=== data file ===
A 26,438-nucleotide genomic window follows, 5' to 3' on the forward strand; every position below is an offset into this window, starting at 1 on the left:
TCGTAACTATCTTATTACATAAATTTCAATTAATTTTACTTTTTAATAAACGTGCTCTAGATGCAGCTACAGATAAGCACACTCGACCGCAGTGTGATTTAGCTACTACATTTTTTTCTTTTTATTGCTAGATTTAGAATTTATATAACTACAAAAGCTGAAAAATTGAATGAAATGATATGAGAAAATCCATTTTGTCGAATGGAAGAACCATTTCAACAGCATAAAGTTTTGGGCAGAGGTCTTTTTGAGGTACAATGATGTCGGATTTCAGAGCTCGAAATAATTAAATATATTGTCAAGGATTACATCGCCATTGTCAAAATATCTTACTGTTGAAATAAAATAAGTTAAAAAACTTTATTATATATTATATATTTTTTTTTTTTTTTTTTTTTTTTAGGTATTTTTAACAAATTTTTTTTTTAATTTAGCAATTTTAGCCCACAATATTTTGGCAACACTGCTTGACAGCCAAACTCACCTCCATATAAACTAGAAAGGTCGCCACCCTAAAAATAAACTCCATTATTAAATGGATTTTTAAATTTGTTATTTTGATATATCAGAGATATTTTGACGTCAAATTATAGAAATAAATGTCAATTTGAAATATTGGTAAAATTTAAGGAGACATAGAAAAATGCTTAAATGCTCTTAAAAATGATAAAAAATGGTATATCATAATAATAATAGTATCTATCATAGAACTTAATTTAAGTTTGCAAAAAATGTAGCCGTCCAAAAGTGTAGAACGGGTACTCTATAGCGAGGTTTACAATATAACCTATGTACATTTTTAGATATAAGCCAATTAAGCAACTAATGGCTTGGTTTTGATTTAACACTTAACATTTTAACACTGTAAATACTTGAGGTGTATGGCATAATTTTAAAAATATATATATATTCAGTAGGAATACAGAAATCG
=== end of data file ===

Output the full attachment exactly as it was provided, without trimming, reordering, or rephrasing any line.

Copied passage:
A 26,438-nucleotide genomic window follows, 5' to 3' on the forward strand; every position below is an offset into this window, starting at 1 on the left:
TCGTAACTATCTTATTACATAAATTTCAATTAATTTTACTTTTTAATAAACGTGCTCTAGATGCAGCTACAGATAAGCACACTCGACCGCAGTGTGATTTAGCTACTACATTTTTTTCTTTTTATTGCTAGATTTAGAATTTATATAACTACAAAAGCTGAAAAATTGAATGAAATGATATGAGAAAATCCATTTTGTCGAATGGAAGAACCATTTCAACAGCATAAAGTTTTGGGCAGAGGTCTTTTTGAGGTACAATGATGTCGGATTTCAGAGCTCGAAATAATTAAATATATTGTCAAGGATTACATCGCCATTGTCAAAATATCTTACTGTTGAAATAAAATAAGTTAAAAAACTTTATTATATATTATATATTTTTTTTTTTTTTTTTTTTTTTTAGGTATTTTTAACAAATTTTTTTTTTAATTTAGCAATTTTAGCCCACAATATTTTGGCAACACTGCTTGACAGCCAAACTCACCTCCATATAAACTAGAAAGGTCGCCACCCTAAAAATAAACTCCATTATTAAATGGATTTTTAAATTTGTTATTTTGATATATCAGAGATATTTTGACGTCAAATTATAGAAATAAATGTCAATTTGAAATATTGGTAAAATTTAAGGAGACATAGAAAAATGCTTAAATGCTCTTAAAAATGATAAAAAATGGTATATCATAATAATAATAGTATCTATCATAGAACTTAATTTAAGTTTGCAAAAAATGTAGCCGTCCAAAAGTGTAGAACGGGTACTCTATAGCGAGGTTTACAATATAACCTATGTACATTTTTAGATATAAGCCAATTAAGCAACTAATGGCTTGGTTTTGATTTAACACTTAACATTTTAACACTGTAAATACTTGAGGTGTATGGCATAATTTTAAAAATATATATATATTCAGTAGGAATACAGAAATCG